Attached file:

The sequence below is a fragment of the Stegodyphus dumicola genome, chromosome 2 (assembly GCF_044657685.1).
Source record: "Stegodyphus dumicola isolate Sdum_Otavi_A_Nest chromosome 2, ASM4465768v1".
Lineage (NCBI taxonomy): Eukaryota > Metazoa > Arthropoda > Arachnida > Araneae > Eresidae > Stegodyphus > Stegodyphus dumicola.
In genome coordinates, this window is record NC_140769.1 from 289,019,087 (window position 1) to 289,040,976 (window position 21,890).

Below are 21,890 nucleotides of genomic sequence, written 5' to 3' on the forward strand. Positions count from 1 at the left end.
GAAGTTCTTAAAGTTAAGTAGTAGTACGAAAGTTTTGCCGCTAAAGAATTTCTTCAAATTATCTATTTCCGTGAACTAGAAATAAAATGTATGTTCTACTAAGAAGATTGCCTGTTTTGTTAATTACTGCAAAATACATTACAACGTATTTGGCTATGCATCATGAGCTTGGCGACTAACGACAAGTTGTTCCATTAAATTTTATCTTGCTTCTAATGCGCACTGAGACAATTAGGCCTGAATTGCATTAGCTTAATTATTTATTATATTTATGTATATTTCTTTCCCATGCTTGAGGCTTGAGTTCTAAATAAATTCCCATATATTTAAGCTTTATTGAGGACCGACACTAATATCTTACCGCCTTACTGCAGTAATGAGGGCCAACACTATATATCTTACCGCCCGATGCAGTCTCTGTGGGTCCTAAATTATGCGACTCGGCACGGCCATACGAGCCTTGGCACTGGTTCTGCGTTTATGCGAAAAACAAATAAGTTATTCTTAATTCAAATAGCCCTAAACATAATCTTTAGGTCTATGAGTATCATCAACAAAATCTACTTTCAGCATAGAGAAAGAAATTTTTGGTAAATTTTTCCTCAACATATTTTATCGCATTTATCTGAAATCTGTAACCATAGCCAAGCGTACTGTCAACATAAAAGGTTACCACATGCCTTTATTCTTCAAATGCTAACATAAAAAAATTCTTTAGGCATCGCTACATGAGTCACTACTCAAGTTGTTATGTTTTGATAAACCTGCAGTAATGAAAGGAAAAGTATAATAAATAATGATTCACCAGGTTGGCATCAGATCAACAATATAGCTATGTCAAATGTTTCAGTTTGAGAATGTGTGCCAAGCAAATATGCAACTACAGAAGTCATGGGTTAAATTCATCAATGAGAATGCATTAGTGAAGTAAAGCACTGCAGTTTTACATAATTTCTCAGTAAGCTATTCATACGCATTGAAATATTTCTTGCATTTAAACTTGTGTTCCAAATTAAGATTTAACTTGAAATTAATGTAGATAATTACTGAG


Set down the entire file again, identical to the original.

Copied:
The sequence below is a fragment of the Stegodyphus dumicola genome, chromosome 2 (assembly GCF_044657685.1).
Source record: "Stegodyphus dumicola isolate Sdum_Otavi_A_Nest chromosome 2, ASM4465768v1".
Lineage (NCBI taxonomy): Eukaryota > Metazoa > Arthropoda > Arachnida > Araneae > Eresidae > Stegodyphus > Stegodyphus dumicola.
In genome coordinates, this window is record NC_140769.1 from 289,019,087 (window position 1) to 289,040,976 (window position 21,890).

Below are 21,890 nucleotides of genomic sequence, written 5' to 3' on the forward strand. Positions count from 1 at the left end.
GAAGTTCTTAAAGTTAAGTAGTAGTACGAAAGTTTTGCCGCTAAAGAATTTCTTCAAATTATCTATTTCCGTGAACTAGAAATAAAATGTATGTTCTACTAAGAAGATTGCCTGTTTTGTTAATTACTGCAAAATACATTACAACGTATTTGGCTATGCATCATGAGCTTGGCGACTAACGACAAGTTGTTCCATTAAATTTTATCTTGCTTCTAATGCGCACTGAGACAATTAGGCCTGAATTGCATTAGCTTAATTATTTATTATATTTATGTATATTTCTTTCCCATGCTTGAGGCTTGAGTTCTAAATAAATTCCCATATATTTAAGCTTTATTGAGGACCGACACTAATATCTTACCGCCTTACTGCAGTAATGAGGGCCAACACTATATATCTTACCGCCCGATGCAGTCTCTGTGGGTCCTAAATTATGCGACTCGGCACGGCCATACGAGCCTTGGCACTGGTTCTGCGTTTATGCGAAAAACAAATAAGTTATTCTTAATTCAAATAGCCCTAAACATAATCTTTAGGTCTATGAGTATCATCAACAAAATCTACTTTCAGCATAGAGAAAGAAATTTTTGGTAAATTTTTCCTCAACATATTTTATCGCATTTATCTGAAATCTGTAACCATAGCCAAGCGTACTGTCAACATAAAAGGTTACCACATGCCTTTATTCTTCAAATGCTAACATAAAAAAATTCTTTAGGCATCGCTACATGAGTCACTACTCAAGTTGTTATGTTTTGATAAACCTGCAGTAATGAAAGGAAAAGTATAATAAATAATGATTCACCAGGTTGGCATCAGATCAACAATATAGCTATGTCAAATGTTTCAGTTTGAGAATGTGTGCCAAGCAAATATGCAACTACAGAAGTCATGGGTTAAATTCATCAATGAGAATGCATTAGTGAAGTAAAGCACTGCAGTTTTACATAATTTCTCAGTAAGCTATTCATACGCATTGAAATATTTCTTGCATTTAAACTTGTGTTCCAAATTAAGATTTAACTTGAAATTAATGTAGATAATTACTGAG